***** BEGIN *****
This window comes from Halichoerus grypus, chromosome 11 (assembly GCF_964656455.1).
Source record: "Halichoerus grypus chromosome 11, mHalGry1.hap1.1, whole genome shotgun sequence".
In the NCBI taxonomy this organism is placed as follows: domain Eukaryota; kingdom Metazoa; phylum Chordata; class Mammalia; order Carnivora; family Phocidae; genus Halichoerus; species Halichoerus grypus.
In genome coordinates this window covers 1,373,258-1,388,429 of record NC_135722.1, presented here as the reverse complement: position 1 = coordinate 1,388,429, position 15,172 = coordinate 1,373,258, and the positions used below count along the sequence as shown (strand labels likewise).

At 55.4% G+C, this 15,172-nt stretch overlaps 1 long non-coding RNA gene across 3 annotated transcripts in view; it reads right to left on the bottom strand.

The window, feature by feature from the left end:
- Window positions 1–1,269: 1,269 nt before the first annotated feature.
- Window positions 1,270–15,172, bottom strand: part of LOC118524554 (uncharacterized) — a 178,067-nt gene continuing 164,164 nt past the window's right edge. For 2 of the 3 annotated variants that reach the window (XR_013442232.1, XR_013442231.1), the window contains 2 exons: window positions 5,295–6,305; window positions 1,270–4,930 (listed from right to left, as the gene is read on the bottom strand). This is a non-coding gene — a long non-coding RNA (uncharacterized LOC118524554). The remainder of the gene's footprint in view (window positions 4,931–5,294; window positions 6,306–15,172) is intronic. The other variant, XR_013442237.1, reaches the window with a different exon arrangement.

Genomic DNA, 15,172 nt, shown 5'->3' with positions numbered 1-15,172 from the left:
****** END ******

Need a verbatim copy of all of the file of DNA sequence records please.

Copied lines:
This window comes from Halichoerus grypus, chromosome 11 (assembly GCF_964656455.1).
Source record: "Halichoerus grypus chromosome 11, mHalGry1.hap1.1, whole genome shotgun sequence".
In the NCBI taxonomy this organism is placed as follows: domain Eukaryota; kingdom Metazoa; phylum Chordata; class Mammalia; order Carnivora; family Phocidae; genus Halichoerus; species Halichoerus grypus.
In genome coordinates this window covers 1,373,258-1,388,429 of record NC_135722.1, presented here as the reverse complement: position 1 = coordinate 1,388,429, position 15,172 = coordinate 1,373,258, and the positions used below count along the sequence as shown (strand labels likewise).

At 55.4% G+C, this 15,172-nt stretch overlaps 1 long non-coding RNA gene across 3 annotated transcripts in view; it reads right to left on the bottom strand.

The window, feature by feature from the left end:
- Window positions 1–1,269: 1,269 nt before the first annotated feature.
- Window positions 1,270–15,172, bottom strand: part of LOC118524554 (uncharacterized) — a 178,067-nt gene continuing 164,164 nt past the window's right edge. For 2 of the 3 annotated variants that reach the window (XR_013442232.1, XR_013442231.1), the window contains 2 exons: window positions 5,295–6,305; window positions 1,270–4,930 (listed from right to left, as the gene is read on the bottom strand). This is a non-coding gene — a long non-coding RNA (uncharacterized LOC118524554). The remainder of the gene's footprint in view (window positions 4,931–5,294; window positions 6,306–15,172) is intronic. The other variant, XR_013442237.1, reaches the window with a different exon arrangement.

Genomic DNA, 15,172 nt, shown 5'->3' with positions numbered 1-15,172 from the left: